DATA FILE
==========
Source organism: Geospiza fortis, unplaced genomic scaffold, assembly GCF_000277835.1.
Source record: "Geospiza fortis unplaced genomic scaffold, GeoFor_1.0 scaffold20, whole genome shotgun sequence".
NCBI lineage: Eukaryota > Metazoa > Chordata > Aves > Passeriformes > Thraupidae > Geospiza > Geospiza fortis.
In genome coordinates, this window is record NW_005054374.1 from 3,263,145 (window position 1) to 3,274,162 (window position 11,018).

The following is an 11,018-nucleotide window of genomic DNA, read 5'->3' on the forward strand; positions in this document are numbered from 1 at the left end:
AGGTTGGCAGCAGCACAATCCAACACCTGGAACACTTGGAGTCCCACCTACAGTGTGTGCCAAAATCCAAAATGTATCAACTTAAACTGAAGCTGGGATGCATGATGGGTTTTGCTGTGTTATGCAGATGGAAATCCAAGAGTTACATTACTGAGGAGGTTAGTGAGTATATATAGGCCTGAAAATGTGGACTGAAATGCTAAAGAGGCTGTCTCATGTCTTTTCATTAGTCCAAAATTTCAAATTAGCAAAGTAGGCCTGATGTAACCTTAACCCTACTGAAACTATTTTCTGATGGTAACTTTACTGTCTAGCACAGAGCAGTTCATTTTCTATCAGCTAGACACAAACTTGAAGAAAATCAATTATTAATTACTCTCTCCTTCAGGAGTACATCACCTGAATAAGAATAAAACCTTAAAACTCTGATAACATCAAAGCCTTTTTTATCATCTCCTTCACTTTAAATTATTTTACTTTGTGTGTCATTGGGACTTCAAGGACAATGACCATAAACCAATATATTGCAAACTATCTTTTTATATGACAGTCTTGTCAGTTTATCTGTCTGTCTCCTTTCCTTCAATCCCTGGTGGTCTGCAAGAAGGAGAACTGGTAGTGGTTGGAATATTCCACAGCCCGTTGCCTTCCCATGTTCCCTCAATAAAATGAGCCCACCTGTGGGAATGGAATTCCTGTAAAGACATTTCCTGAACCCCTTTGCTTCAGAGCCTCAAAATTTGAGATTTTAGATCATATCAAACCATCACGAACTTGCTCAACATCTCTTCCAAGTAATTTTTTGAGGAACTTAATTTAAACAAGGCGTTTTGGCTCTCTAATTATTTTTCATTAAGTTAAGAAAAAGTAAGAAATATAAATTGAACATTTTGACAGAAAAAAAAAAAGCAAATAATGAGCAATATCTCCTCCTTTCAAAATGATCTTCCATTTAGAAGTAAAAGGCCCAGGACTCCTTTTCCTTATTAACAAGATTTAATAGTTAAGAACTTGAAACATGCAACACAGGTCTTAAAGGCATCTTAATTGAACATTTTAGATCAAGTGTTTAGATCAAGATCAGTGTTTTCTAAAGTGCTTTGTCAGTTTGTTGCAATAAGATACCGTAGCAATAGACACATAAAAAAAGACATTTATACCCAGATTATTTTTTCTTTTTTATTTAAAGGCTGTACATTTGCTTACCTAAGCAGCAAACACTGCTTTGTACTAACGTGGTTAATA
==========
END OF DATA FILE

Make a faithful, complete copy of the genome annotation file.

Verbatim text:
Source organism: Geospiza fortis, unplaced genomic scaffold, assembly GCF_000277835.1.
Source record: "Geospiza fortis unplaced genomic scaffold, GeoFor_1.0 scaffold20, whole genome shotgun sequence".
NCBI lineage: Eukaryota > Metazoa > Chordata > Aves > Passeriformes > Thraupidae > Geospiza > Geospiza fortis.
In genome coordinates, this window is record NW_005054374.1 from 3,263,145 (window position 1) to 3,274,162 (window position 11,018).

The following is an 11,018-nucleotide window of genomic DNA, read 5'->3' on the forward strand; positions in this document are numbered from 1 at the left end:
AGGTTGGCAGCAGCACAATCCAACACCTGGAACACTTGGAGTCCCACCTACAGTGTGTGCCAAAATCCAAAATGTATCAACTTAAACTGAAGCTGGGATGCATGATGGGTTTTGCTGTGTTATGCAGATGGAAATCCAAGAGTTACATTACTGAGGAGGTTAGTGAGTATATATAGGCCTGAAAATGTGGACTGAAATGCTAAAGAGGCTGTCTCATGTCTTTTCATTAGTCCAAAATTTCAAATTAGCAAAGTAGGCCTGATGTAACCTTAACCCTACTGAAACTATTTTCTGATGGTAACTTTACTGTCTAGCACAGAGCAGTTCATTTTCTATCAGCTAGACACAAACTTGAAGAAAATCAATTATTAATTACTCTCTCCTTCAGGAGTACATCACCTGAATAAGAATAAAACCTTAAAACTCTGATAACATCAAAGCCTTTTTTATCATCTCCTTCACTTTAAATTATTTTACTTTGTGTGTCATTGGGACTTCAAGGACAATGACCATAAACCAATATATTGCAAACTATCTTTTTATATGACAGTCTTGTCAGTTTATCTGTCTGTCTCCTTTCCTTCAATCCCTGGTGGTCTGCAAGAAGGAGAACTGGTAGTGGTTGGAATATTCCACAGCCCGTTGCCTTCCCATGTTCCCTCAATAAAATGAGCCCACCTGTGGGAATGGAATTCCTGTAAAGACATTTCCTGAACCCCTTTGCTTCAGAGCCTCAAAATTTGAGATTTTAGATCATATCAAACCATCACGAACTTGCTCAACATCTCTTCCAAGTAATTTTTTGAGGAACTTAATTTAAACAAGGCGTTTTGGCTCTCTAATTATTTTTCATTAAGTTAAGAAAAAGTAAGAAATATAAATTGAACATTTTGACAGAAAAAAAAAAAGCAAATAATGAGCAATATCTCCTCCTTTCAAAATGATCTTCCATTTAGAAGTAAAAGGCCCAGGACTCCTTTTCCTTATTAACAAGATTTAATAGTTAAGAACTTGAAACATGCAACACAGGTCTTAAAGGCATCTTAATTGAACATTTTAGATCAAGTGTTTAGATCAAGATCAGTGTTTTCTAAAGTGCTTTGTCAGTTTGTTGCAATAAGATACCGTAGCAATAGACACATAAAAAAAGACATTTATACCCAGATTATTTTTTCTTTTTTATTTAAAGGCTGTACATTTGCTTACCTAAGCAGCAAACACTGCTTTGTACTAACGTGGTTAATA